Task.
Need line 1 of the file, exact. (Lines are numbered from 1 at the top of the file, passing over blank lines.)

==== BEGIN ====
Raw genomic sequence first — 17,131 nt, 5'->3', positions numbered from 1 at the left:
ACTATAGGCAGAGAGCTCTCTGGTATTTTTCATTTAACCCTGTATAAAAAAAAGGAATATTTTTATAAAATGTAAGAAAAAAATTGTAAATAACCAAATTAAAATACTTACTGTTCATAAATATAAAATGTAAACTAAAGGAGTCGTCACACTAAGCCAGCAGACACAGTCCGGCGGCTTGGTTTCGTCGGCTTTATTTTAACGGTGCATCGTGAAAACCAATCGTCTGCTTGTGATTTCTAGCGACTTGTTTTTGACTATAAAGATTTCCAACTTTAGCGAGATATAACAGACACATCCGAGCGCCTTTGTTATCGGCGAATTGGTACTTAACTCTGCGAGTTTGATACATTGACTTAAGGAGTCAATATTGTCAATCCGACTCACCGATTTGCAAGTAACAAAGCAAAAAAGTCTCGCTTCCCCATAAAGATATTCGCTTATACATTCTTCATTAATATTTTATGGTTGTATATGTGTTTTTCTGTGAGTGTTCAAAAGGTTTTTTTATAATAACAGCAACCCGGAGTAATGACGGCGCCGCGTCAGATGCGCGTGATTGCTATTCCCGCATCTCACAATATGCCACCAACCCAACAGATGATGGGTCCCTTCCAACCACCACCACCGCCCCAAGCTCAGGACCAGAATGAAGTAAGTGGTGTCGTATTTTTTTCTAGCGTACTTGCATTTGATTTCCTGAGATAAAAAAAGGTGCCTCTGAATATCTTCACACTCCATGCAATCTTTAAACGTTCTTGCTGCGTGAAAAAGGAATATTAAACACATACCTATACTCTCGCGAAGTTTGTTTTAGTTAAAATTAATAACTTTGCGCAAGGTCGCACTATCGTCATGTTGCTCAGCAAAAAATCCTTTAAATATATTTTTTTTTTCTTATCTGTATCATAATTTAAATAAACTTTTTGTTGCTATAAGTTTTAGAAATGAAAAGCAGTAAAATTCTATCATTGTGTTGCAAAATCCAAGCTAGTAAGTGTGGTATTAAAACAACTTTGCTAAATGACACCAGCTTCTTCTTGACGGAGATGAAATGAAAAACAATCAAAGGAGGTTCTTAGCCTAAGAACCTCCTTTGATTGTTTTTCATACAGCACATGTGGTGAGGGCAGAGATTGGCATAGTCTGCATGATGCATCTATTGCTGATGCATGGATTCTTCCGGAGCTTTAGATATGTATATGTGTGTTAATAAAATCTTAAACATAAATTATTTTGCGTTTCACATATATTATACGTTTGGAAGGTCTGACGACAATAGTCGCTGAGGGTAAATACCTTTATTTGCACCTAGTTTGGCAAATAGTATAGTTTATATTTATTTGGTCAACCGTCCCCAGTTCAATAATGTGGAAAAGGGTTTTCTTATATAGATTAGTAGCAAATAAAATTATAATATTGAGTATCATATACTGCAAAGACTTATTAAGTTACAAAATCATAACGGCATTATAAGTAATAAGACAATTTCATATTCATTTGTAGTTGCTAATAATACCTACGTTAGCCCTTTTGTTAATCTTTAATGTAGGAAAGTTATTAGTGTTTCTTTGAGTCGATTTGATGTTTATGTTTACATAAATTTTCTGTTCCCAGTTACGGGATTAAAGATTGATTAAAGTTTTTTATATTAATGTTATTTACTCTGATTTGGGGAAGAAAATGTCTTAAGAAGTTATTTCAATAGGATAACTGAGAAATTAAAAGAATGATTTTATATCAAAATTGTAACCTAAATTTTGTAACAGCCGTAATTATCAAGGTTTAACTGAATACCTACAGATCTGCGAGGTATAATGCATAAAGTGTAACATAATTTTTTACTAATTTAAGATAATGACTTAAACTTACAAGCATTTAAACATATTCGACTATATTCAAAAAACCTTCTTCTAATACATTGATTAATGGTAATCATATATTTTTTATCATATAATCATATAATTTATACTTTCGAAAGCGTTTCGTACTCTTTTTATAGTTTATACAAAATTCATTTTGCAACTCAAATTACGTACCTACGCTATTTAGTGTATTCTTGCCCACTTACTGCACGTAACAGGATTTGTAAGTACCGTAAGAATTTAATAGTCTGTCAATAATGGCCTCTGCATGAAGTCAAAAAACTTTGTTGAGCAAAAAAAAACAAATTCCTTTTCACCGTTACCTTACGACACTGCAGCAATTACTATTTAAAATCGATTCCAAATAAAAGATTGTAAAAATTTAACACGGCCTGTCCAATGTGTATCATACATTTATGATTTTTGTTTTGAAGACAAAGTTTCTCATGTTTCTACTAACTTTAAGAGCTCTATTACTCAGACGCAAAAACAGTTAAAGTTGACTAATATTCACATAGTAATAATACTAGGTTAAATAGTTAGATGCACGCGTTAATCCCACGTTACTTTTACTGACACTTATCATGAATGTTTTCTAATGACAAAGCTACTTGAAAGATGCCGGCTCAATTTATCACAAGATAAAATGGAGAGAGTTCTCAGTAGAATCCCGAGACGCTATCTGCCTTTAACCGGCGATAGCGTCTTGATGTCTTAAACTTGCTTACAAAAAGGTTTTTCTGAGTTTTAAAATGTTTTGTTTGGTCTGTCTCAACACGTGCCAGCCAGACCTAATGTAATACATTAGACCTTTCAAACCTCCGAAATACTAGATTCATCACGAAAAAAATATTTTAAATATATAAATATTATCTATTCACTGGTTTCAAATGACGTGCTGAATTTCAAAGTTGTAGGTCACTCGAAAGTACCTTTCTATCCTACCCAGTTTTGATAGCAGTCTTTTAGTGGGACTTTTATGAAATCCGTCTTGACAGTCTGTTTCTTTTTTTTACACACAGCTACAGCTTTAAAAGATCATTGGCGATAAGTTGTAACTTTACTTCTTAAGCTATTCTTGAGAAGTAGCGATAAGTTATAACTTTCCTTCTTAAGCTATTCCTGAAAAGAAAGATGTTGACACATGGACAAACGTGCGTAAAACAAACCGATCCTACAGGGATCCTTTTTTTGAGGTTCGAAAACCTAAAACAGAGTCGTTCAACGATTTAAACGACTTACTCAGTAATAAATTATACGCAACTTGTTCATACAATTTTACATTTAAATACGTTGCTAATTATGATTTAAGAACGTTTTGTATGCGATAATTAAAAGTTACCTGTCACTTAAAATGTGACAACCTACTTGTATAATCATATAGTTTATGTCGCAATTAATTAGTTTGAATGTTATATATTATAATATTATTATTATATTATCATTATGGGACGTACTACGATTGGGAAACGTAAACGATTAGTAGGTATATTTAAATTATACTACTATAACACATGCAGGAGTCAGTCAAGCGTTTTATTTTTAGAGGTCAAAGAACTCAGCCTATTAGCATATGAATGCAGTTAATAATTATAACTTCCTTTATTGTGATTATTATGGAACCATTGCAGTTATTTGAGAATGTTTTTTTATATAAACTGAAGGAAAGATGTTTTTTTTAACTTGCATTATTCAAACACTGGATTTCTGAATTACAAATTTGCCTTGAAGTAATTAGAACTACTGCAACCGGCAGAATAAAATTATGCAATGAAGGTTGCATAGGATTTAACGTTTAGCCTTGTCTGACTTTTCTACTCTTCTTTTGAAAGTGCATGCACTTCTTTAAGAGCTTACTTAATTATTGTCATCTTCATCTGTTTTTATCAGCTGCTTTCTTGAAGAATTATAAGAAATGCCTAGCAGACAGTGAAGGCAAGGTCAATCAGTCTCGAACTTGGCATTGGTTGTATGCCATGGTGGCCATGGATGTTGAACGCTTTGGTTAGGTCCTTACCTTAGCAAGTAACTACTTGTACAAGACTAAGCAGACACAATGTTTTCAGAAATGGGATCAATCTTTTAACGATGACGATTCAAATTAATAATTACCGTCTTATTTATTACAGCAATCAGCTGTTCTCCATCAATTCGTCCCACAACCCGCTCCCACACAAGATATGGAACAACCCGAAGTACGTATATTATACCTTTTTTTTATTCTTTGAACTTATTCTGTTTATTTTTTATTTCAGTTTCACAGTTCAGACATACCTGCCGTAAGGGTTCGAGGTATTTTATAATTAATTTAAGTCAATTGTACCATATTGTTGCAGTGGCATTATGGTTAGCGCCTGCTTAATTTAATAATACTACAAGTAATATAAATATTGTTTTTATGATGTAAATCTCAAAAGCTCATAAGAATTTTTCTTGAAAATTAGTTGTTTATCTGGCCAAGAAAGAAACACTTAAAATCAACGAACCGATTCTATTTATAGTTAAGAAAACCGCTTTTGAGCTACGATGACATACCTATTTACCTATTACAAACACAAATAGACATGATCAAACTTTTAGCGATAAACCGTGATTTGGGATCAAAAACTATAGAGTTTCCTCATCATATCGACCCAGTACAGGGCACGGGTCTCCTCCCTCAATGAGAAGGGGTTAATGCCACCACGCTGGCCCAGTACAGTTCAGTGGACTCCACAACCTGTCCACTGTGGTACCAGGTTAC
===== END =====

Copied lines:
Raw genomic sequence first — 17,131 nt, 5'->3', positions numbered from 1 at the left: